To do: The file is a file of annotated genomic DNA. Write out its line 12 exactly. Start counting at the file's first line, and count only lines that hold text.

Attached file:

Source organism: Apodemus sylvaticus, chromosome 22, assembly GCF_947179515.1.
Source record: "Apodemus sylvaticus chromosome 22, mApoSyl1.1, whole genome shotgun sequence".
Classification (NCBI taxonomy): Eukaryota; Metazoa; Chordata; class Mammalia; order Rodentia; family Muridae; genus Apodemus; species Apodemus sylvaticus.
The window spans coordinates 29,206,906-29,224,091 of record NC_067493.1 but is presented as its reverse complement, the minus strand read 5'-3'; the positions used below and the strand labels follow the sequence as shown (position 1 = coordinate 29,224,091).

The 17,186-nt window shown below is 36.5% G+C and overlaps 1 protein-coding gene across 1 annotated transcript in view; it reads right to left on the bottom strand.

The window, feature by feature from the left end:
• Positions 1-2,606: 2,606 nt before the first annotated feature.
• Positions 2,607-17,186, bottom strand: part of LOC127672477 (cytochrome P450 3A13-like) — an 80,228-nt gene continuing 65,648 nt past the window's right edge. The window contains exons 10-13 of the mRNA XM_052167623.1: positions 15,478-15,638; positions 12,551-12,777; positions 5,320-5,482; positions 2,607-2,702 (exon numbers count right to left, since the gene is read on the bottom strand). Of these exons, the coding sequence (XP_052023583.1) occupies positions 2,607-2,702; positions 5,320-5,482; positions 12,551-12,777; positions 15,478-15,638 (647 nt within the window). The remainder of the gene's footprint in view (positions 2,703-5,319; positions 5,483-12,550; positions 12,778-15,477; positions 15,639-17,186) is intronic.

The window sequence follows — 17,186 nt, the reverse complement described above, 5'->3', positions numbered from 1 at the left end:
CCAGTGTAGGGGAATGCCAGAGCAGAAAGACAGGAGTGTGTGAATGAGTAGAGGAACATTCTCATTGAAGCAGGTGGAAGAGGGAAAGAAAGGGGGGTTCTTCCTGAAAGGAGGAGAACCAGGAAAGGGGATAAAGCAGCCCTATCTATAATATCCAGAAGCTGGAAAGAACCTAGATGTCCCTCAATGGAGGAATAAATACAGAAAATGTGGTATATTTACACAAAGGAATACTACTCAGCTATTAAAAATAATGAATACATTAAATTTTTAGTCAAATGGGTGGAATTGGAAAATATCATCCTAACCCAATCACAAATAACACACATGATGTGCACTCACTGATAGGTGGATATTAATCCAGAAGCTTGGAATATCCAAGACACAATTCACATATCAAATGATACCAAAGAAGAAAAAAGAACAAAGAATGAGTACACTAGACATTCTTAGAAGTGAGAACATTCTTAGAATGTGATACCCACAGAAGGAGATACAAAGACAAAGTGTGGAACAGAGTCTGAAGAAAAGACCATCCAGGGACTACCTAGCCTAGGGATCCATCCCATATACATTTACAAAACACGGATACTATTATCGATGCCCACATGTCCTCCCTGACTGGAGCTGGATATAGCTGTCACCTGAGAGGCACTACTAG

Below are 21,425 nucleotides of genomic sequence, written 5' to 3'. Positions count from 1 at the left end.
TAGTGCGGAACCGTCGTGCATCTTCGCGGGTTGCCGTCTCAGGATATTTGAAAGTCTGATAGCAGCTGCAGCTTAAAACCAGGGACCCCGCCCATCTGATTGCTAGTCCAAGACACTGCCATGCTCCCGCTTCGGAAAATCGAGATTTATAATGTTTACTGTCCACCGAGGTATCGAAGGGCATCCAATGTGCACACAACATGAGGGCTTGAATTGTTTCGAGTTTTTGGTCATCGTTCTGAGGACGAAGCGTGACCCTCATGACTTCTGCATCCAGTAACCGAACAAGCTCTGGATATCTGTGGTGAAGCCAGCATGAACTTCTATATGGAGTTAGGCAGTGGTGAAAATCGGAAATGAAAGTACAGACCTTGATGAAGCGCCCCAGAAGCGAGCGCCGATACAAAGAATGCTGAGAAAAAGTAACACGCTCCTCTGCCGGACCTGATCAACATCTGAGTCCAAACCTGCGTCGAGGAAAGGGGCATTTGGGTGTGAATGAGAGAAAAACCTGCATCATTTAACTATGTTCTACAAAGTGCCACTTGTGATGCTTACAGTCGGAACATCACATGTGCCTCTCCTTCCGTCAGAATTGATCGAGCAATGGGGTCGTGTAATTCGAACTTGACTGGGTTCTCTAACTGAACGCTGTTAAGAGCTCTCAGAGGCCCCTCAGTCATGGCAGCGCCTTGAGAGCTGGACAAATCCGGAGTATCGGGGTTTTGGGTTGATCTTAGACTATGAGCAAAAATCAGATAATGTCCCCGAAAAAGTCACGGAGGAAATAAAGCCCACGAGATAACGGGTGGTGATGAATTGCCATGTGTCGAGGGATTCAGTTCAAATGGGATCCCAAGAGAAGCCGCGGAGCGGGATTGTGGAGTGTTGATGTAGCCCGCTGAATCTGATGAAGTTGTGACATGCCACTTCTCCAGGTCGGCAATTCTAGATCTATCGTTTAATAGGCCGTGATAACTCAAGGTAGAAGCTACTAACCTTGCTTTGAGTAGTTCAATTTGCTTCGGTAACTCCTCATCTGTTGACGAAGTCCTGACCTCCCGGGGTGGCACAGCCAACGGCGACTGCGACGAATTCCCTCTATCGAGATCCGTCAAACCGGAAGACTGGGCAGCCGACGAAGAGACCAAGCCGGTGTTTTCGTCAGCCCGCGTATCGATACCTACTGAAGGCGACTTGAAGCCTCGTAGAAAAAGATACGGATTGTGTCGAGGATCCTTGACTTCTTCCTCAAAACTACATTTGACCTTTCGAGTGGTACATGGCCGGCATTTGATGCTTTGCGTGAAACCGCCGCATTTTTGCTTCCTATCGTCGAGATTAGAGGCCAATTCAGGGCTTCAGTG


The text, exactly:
TAGTGCGGAACCGTCGTGCATCTTCGCGGGTTGCCGTCTCAGGATATTTGAAAGTCTGATAGCAGCTGCAGCTTAAAACCAGGGACCCCGCCCATCTGATTGCTAGTCCAAGACACTGCCATGCTCCCGCTTCGGAAAATCGAGATTTATAATGTTTACTGTCCACCGAGGTATCGAAGGGCATCCAATGTGCACACAACATGAGGGCTTGAATTGTTTCGAGTTTTTGGTCATCGTTCTGAGGACGAAGCGTGACCCTCATGACTTCTGCATCCAGTAACCGAACAAGCTCTGGATATCTGTGGTGAAGCCAGCATGAACTTCTATATGGAGTTAGGCAGTGGTGAAAATCGGAAATGAAAGTACAGACCTTGATGAAGCGCCCCAGAAGCGAGCGCCGATACAAAGAATGCTGAGAAAAAGTAACACGCTCCTCTGCCGGACCTGATCAACATCTGAGTCCAAACCTGCGTCGAGGAAAGGGGCATTTGGGTGTGAATGAGAGAAAAACCTGCATCATTTAACTATGTTCTACAAAGTGCCACTTGTGATGCTTACAGTCGGAACATCACATGTGCCTCTCCTTCCGTCAGAATTGATCGAGCAATGGGGTCGTGTAATTCGAACTTGACTGGGTTCTCTAACTGAACGCTGTTAAGAGCTCTCAGAGGCCCCTCAGTCATGGCAGCGCCTTGAGAGCTGGACAAATCCGGAGTATCGGGGTTTTGGGTTGATCTTAGACTATGAGCAAAAATCAGATAATGTCCCCGAAAAAGTCACGGAGGAAATAAAGCCCACGAGATAACGGGTGGTGATGAATTGCCATGTGTCGAGGGATTCAGTTCAAATGGGATCCCAAGAGAAGCCGCGGAGCGGGATTGTGGAGTGTTGATGTAGCCCGCTGAATCTGATGAAGTTGTGACATGCCACTTCTCCAGGTCGGCAATTCTAGATCTATCGTTTAATAGGCCGTGATAACTCAAGGTAGAAGCTACTAACCTTGCTTTGAGTAGTTCAATTTGCTTCGGTAACTCCTCATCTGTTGACGAAGTCCTGACCTCCCGGGGTGGCACAGCCAACGGCGACTGCGACGAATTCCCTCTATCGAGATCCGTCAAACCGGAAGACTGGGCAGCCGACGAAGAGACCAAGCCGGTGTTTTCGTCAGCCCGCGTATCGATACCTACTGAAGGCGACTTGAAGCCTCGTAGAAAAAGATACGGATTGTGTCGAGGATCCTTGACTTCTTCCTCAAAACTACATTTGACCTTTCGAGTGGTACATGGCCGGCATTTGATGCTTTGCGTGAAACCGCCGCATTTTTGCTTCCTATCGTCGAGATTAGAGGCCAATTCAGGGCTTCAGTG